A. Ms. Uchiyama I will tell you about BHN’s activities on Hatiya Island in Bangladesh which is home to approximately 350,000 people. Hatiya is actually a chain of two individual islands. The main island lies to the north, while there is a smaller island to the south known as Nijhum Dweep. Hatiya is ravaged by cyclones annually, and the whole region is designated by the Bangladeshi government as being “at high risk of cyclones.” Nevertheless, warnings on Hatiya were traditionally conveyed simply by local volunteers running around with megaphones.Moreover, although the region did have cyclone shelters, such facilities were both decrepit and insufficient in number. Another factor that previously contributed to a higher human toll during cyclones was that many people preferred to protect their livestock and households rather than evacuate. In light of such circumstances, BHN decided to commence a program of assistance. We felt we could improve the population’s disaster-preparedness capabilities via the establishment of community radio, which would in turn provide local people with information so that they could decide when to evacuate. These ideas became the “Regional Population Disaster-Preparedness Capability Improvement Project that Utilized Community Radio in Order to Provide Disaster Information” which we commenced in 2013. With funding from the Japan International Cooperation Agency (JICA), this project is planned to run for approximately four-and-a-half years in cooperation with a non-government organization that is long-established in the region.

Q. Why is community radio effective in improving the disaster-preparedness capabilities of the population?

A. Ms. Uchiyama In Hatiya, in addition to the means by which information can be obtained being deficient, because the dialect used on the island is distinctive, even if inhabitants are exposed to TV or radio broadcasts made in standard Bengali, they cannot understand what is being said. Thus, community radio is advantageous in that broadcasts can be made in a language that the local people understand, and this in turn means that such broadcasts are an effective method by which to convey information.
Although with Hatiya it took longer than expected to obtain a broadcast license once we had commenced the project, in November of 2015 the community radio station called Radio Sagor Dwip, which specializes in regional disaster-preparedness information, finally went on the air. Currently, the station is on the air twice a day, broadcasting for a total of six hours. I should also point out that its programming is created through the efforts of approximately 80 volunteers.


The studio of Radio Sagor Dwip which commenced broadcasting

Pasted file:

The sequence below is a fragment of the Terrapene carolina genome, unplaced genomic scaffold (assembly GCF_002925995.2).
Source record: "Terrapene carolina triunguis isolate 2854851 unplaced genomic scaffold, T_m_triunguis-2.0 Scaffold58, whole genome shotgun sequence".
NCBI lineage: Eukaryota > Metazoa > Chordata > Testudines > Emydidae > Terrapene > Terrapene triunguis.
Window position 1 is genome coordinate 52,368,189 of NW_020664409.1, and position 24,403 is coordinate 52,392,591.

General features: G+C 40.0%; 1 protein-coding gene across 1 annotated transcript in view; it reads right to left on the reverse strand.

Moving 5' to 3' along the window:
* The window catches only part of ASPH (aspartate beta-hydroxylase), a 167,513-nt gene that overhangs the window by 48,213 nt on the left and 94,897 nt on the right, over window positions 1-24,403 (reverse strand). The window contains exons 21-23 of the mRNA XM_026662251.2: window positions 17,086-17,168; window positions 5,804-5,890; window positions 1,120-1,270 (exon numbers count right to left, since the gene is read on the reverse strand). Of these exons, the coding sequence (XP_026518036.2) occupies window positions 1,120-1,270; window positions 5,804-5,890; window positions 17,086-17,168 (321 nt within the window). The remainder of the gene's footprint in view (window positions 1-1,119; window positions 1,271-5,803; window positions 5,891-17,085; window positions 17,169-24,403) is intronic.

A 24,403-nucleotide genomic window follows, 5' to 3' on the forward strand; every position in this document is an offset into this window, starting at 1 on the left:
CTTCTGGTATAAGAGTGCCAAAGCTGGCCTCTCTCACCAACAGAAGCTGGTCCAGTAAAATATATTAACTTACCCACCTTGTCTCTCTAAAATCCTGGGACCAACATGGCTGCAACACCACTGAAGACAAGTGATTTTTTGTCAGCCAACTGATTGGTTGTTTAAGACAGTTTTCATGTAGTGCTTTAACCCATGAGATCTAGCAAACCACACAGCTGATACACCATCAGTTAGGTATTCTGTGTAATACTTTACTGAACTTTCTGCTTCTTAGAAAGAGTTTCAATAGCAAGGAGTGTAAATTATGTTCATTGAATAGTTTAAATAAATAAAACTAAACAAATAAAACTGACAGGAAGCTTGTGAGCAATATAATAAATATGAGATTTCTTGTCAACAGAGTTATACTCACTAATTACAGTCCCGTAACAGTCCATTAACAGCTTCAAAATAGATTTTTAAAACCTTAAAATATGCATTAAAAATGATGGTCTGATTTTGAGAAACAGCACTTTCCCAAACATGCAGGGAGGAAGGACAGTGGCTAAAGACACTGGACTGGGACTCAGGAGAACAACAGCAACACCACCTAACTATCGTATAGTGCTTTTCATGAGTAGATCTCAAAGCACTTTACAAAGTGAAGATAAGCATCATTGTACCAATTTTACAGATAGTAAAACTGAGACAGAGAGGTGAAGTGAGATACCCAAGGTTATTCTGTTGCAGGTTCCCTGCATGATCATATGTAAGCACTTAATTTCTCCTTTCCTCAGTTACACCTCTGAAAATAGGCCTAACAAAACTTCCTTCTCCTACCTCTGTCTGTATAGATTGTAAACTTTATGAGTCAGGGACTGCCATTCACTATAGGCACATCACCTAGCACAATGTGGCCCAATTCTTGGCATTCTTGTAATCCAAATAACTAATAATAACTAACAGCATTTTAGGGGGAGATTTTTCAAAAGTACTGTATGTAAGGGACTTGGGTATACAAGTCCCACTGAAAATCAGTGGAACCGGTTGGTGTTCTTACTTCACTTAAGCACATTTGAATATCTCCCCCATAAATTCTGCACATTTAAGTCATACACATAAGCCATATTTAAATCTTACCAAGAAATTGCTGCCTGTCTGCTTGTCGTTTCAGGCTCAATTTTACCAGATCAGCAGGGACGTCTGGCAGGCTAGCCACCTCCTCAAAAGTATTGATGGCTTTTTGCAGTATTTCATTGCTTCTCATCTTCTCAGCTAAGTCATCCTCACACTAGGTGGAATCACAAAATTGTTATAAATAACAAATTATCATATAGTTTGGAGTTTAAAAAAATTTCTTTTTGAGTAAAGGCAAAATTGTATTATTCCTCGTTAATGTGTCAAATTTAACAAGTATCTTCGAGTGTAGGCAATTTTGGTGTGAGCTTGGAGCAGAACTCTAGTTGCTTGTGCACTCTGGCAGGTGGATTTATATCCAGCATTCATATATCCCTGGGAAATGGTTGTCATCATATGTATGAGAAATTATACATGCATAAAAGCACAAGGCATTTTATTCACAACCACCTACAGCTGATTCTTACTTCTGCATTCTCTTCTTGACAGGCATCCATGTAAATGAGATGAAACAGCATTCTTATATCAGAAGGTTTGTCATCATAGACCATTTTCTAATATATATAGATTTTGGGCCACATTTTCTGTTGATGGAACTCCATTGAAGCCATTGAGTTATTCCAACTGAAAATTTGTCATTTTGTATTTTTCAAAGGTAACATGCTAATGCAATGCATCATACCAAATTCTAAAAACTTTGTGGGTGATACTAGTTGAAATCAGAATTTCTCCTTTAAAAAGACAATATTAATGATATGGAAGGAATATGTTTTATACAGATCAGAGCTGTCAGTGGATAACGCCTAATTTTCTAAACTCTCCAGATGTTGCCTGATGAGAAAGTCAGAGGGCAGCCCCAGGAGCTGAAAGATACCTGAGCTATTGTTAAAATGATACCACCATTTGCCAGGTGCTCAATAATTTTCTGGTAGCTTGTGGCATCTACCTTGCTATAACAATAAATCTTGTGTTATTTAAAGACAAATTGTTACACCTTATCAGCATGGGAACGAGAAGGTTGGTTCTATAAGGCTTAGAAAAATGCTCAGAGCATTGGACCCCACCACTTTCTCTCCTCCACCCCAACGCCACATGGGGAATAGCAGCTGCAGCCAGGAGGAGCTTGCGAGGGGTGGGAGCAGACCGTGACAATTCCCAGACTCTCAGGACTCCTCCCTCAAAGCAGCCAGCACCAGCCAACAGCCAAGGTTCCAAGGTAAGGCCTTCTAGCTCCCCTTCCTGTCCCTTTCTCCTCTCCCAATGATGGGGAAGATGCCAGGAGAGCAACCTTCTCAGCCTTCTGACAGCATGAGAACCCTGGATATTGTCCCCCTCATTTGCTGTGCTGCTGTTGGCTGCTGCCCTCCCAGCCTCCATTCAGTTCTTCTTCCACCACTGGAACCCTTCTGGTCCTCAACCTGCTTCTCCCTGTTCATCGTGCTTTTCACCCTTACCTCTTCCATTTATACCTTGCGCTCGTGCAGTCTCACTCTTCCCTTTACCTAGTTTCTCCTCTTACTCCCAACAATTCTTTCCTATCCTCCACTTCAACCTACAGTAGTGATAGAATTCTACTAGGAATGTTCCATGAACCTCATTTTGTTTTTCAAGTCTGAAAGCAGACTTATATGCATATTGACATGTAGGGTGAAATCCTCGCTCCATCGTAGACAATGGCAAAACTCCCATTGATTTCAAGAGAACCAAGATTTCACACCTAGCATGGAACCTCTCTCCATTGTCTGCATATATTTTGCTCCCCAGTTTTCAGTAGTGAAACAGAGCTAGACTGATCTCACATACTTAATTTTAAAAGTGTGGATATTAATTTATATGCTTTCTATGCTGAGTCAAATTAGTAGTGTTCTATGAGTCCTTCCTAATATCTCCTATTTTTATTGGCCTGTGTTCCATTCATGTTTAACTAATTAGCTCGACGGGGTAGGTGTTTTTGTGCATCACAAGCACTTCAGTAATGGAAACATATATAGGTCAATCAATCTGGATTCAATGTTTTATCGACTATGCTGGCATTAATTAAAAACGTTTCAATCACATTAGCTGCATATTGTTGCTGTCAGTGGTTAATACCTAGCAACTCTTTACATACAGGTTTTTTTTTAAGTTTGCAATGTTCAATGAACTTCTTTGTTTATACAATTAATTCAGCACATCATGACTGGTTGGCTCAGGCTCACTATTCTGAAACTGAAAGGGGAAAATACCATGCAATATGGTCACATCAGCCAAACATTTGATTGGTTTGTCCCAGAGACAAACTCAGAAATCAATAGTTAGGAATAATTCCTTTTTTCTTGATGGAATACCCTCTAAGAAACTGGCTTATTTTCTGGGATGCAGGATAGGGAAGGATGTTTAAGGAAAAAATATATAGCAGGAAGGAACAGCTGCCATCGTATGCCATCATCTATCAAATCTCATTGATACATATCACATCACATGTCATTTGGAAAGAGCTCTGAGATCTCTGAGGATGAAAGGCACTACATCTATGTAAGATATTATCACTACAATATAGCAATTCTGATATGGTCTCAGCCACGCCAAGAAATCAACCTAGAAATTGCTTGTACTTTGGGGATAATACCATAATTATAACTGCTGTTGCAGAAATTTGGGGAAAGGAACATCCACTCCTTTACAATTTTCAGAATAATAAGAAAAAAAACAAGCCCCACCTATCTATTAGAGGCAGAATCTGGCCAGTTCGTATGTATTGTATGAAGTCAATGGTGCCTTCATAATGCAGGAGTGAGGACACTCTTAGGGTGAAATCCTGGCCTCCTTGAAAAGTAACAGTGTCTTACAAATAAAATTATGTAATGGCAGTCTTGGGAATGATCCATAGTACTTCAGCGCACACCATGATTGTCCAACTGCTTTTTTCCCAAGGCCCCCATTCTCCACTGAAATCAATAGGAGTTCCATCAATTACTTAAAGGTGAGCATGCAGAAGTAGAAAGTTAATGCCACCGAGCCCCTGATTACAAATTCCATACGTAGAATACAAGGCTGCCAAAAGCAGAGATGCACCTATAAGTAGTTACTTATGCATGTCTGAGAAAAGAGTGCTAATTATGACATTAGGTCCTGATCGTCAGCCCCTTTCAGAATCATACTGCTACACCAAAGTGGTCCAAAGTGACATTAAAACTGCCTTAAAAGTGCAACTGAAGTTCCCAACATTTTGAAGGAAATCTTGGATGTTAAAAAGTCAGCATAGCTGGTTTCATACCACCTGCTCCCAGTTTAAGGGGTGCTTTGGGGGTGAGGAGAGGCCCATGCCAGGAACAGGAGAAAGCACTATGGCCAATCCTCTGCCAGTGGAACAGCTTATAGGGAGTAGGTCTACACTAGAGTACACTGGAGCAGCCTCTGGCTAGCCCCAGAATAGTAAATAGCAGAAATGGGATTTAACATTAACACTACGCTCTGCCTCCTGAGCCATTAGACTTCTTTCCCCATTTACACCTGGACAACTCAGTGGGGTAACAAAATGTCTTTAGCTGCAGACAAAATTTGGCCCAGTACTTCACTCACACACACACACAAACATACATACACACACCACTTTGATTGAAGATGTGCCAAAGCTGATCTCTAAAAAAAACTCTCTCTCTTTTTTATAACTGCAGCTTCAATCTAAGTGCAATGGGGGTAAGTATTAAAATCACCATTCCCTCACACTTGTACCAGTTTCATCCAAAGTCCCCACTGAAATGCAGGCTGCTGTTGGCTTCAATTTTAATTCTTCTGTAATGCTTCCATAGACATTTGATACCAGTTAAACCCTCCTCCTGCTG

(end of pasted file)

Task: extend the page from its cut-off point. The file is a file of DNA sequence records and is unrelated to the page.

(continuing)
in November of 2015 and some of the volunteers who create its programming.

Q. What sort of activities did you undertake before the radio station went live?

A. Ms. Uchiyama In that few locals actually owned a radio, it was necessary that our efforts commence by teaching them about the role that radio could play in their lives. We also explained that the radio would broadcast important information. Obviously, how to respond to disasters was one topic. Concurrently, the islanders were also told that the radio would broadcast agricultural topics, topics related to the education of children, and also topics that dealt with matters of health and hygiene. Furthermore, utilizing video and slides, we instructed the locals about cyclones, about the importance of evacuating to shelters and about what steps they could take to reduce damage.
Additionally, what happened when the radio started broadcasting was that listeners’ clubs were established within the various communities. These clubs were not simply an opportunity for everybody to gather together in order to listen to the radio. Rather, they offered a chance for people to talk with each other about the content of broadcasts, and this in turn offered an opportunity for social interactions with one another. In addition to the radio broadcasts being valuable for the islanders who to start with lacked sufficient means by which to obtain information, there was also the sense of broadcasts being valuable for some of the women, whose Islamic faith meant that they had few opportunities to venture outside the home and whose information channels were previously restricted to what they received via male relations, etc.


Explanations as how to respond during times of disaster,
the role of radio and disaster-prevention education were given to locals.

Q. Please tell me about future plans.

A. Ms. Uchiyama Concerning the nine administrative zones on Hatiya Island (called “unions” locally), activities have commenced with the intention of developing disaster-preparedness plans for three locations in each one (a total of 27 locations). While discussions are held in local communities, consideration will be given as how to act during times of disaster and what specific roles should be assigned to whom. Beyond this, the plan is to have local residents walk around the areas where they live and to work together in the preparation of disaster-preparedness maps. After this has occurred we plan to gather the local inhabitants together in order to conduct evacuation training. Additionally, we also hope to grow the number of listeners’ clubs to encompass 150 locations, and while having community radio provide information, we aim to improve the population’s understanding of both disaster-preparedness and disaster-reduction, etc. Through what they learn through the radio broadcasts, it is our hope that inhabitants of the island will be able to evacuate themselves if and when a disaster occurs in the future.


While listening to the radio, these women from a listeners’ club are working with their hands. (L)
Work is also moving forward with the creation of local disaster-preparedness maps. (R)